Monday, November 30, 2009

Tip #5: Tell your success stories

Professional practice groups - mediators, attorneys, CPAs, engineers, recruiters – should tell their stories of success. You don't need to brag, just point out how your service has helped your clients - especially in ways that your competitors can't match.

• Let prospects and referral sources see how your service works for people in tough situations.

• Tell stories that show how you've dealt with a common problem or a specialty case - both types of stories can lead to referrals for similar types of business.

• If your story has enough impact (tell the truth), people will remember it. Add important details, such as how you streamlined a process, saved money for the client, solved a problem that perplexed other professional providers, brought about a quick resolution, etc.

• Educate prospects and clients; they often don’t know the full range of how and when your professional service can be applied.

Saturday, November 28, 2009

Tip #4 - Seek media coverage

For professional service groups seeking new & repeat business, here's another tip.

What item of your business can you “pitch” to the media as a news story? Given the recession of 08-09, the media wants to know what’s coming down the pike in terms of job creation. Have you hired someone in your office lately? Or created a new position that you are filling with a contractor? Found a good niche market for your services? Why not share that with the appropriate media - maybe it’s not your daily paper but it could be good material for an industry journal or your local chamber magazine/online blog.

Small business news has its own panache. Consider teaming up with another professional service group or your association to report trends affecting your industry.

Friday, November 27, 2009

Tip #3-Find your trigger

This is the third of seven tips designed to promote your professional service practice - whether it's a law firm, accounting firm, recruitment firm, mediation practice or engineering group:

Tip #3. Identify the “triggers” that prompt your services. Leverage these and bake them into your marketing plan.

• A trigger is an event, occurrence or other identifiable item that provides a logical time for you to sell your service/product.

• It could be a time or season when an event occurs (e.g. back to school, tax season)

• Review your quarterly sales to see when peaks occur and why – these could reveal unknown triggers

Thursday, November 26, 2009

Marketing Tip #2 for professional service groups

To promote your professional service practice - whether it's a law firm, accounting firm, recruitment firm, mediation practice or engineering group – here is another tip:

Tip #2. Point out the benefits of your service in your sales presentation and your marketing materials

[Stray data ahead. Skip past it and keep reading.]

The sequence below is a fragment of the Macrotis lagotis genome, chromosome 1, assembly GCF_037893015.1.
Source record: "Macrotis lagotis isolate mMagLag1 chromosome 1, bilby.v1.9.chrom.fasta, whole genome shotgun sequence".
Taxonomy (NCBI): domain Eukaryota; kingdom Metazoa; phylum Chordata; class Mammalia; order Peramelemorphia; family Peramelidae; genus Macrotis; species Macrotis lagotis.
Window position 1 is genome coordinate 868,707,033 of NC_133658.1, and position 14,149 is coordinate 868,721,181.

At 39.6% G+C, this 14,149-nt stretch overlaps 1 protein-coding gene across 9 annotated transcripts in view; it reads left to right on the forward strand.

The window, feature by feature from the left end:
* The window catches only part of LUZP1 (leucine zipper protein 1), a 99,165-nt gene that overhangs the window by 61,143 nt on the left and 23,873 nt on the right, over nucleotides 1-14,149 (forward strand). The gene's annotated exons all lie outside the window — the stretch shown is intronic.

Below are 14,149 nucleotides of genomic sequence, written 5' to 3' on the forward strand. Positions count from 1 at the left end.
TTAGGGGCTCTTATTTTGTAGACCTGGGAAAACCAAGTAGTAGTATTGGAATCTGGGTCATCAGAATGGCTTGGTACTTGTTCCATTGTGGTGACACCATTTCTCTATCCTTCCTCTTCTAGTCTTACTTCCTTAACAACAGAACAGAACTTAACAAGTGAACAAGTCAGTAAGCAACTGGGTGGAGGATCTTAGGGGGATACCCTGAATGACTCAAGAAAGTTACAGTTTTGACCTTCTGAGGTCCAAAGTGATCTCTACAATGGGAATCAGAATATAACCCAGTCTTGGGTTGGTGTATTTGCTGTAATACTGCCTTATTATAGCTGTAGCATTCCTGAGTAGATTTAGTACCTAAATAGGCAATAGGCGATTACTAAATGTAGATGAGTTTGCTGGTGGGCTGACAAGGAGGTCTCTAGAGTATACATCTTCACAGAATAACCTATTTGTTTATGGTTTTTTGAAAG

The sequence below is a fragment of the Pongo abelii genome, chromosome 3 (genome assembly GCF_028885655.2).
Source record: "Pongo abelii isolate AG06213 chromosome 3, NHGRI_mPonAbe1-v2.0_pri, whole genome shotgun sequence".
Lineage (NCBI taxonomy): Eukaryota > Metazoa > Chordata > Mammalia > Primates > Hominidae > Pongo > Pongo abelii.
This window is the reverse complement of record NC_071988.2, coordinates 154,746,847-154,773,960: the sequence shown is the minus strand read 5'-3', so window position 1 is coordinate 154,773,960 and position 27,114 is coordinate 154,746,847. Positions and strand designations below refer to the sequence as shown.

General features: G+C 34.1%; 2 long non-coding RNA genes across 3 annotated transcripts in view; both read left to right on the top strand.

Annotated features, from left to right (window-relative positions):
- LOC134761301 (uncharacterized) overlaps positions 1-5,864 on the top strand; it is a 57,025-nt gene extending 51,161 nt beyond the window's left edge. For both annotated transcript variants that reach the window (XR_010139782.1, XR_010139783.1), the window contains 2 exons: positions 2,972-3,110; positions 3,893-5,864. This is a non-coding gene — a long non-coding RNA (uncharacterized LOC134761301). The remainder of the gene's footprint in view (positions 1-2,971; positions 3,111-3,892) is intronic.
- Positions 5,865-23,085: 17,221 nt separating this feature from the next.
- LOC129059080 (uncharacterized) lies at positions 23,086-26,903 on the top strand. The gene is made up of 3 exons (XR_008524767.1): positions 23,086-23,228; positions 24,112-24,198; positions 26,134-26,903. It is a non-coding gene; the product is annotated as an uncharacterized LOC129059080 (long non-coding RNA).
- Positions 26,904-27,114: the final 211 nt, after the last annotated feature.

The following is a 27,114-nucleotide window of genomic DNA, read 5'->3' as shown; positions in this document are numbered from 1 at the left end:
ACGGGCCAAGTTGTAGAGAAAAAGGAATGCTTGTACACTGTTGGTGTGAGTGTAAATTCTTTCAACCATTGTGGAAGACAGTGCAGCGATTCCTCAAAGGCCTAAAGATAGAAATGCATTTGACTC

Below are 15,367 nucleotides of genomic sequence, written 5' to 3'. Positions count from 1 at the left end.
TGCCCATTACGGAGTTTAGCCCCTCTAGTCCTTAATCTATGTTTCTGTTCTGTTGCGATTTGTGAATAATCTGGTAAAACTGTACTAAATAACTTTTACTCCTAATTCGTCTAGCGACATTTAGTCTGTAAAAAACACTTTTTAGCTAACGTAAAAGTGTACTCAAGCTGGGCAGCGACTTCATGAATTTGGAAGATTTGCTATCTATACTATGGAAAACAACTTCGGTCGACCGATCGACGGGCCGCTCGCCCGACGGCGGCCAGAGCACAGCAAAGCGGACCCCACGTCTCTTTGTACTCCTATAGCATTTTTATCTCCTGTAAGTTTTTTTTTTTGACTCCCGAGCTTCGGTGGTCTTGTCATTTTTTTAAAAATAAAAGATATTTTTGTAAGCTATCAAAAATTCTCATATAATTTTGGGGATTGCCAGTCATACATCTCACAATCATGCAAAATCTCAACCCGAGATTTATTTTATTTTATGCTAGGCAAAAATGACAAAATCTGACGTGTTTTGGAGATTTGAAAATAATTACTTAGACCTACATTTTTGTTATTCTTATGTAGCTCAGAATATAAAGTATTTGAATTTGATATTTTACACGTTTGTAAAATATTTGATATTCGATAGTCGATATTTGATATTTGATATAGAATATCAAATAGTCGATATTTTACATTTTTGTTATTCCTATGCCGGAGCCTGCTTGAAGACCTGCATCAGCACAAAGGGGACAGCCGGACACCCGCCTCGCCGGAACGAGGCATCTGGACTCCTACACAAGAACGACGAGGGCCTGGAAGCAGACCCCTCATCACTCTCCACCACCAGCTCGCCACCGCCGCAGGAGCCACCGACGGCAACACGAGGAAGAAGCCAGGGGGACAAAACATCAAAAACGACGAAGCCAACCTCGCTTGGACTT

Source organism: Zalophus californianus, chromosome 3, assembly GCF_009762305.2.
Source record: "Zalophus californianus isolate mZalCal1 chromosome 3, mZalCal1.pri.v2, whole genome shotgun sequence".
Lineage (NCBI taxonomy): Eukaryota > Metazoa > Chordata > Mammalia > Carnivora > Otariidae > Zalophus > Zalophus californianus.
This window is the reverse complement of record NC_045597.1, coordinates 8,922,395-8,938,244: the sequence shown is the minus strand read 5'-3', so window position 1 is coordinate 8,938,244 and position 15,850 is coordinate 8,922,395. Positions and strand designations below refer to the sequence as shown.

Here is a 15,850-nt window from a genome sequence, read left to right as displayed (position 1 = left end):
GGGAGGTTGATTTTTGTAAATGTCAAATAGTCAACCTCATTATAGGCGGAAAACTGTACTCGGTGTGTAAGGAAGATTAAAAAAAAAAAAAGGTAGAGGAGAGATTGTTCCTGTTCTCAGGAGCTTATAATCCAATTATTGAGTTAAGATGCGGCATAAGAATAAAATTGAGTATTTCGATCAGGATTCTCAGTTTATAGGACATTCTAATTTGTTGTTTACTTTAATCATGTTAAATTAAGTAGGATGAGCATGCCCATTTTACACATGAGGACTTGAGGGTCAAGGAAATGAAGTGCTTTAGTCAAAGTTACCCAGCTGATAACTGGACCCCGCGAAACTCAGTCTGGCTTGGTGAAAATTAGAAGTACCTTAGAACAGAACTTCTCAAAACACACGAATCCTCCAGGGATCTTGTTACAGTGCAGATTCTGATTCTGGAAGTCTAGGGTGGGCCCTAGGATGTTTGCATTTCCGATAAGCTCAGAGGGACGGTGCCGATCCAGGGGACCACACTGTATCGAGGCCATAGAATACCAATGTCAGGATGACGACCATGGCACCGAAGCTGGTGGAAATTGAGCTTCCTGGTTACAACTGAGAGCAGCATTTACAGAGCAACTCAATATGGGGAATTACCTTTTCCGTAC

• repeat your key messages – benefits and advantages – in your brochure, newsletter, direct mail, etc.

• when talking to prospective clients and referral sources, let your "benefits" line become your mantra.

• Add a tagline to your business card that tells what you do. Mine says, "Strategy, writing and design." While my main service is producing marketing materials to help professional service companies sell their service, I also write case statements for nonprofits, universities and health care companies trying to raise money. These skills are also being applied to produce anniversary books for large corporations - a new product line called "Minted Memories®". But the main benefits: "professional writing, pleasing design that helps tell the story, and strategy to determine the message, format and audience" can be applied to different markets. My advantage: very few companies do what I do. I have a niche business that is part public relations, marketing, and project management of print and web-based projects. These benefits and advantages are used to help solve the client's problem.

Wednesday, November 25, 2009

Sales and marketing tips for professional practices

I presented a seminar “Marketing and Sales Team up for Mediation Business Success” on Nov. 13, 2009, at the Marriott Hotel in Pontiac, sponsored by Oakland Mediation Center.

I will do a series of seven take-away points that can be adapted by any professional practice:

Tip #1. Seek out and act on opportunities
• The more you know about your clients – their likes and interests – the more you can meet them on their turf. Find out what groups they belong to. Check the membership directory to see where members work.

• If you’re not generating leads and support from a certain group…try another group. Go to groups where you will get leads to business or better yet – people who need your services right then and there.

• Read newspapers (whether online or printed), keep abreast of local and national news and trends. Talk to people – find out where their pain is. What problem will your service solve? Then, act on those opportunities.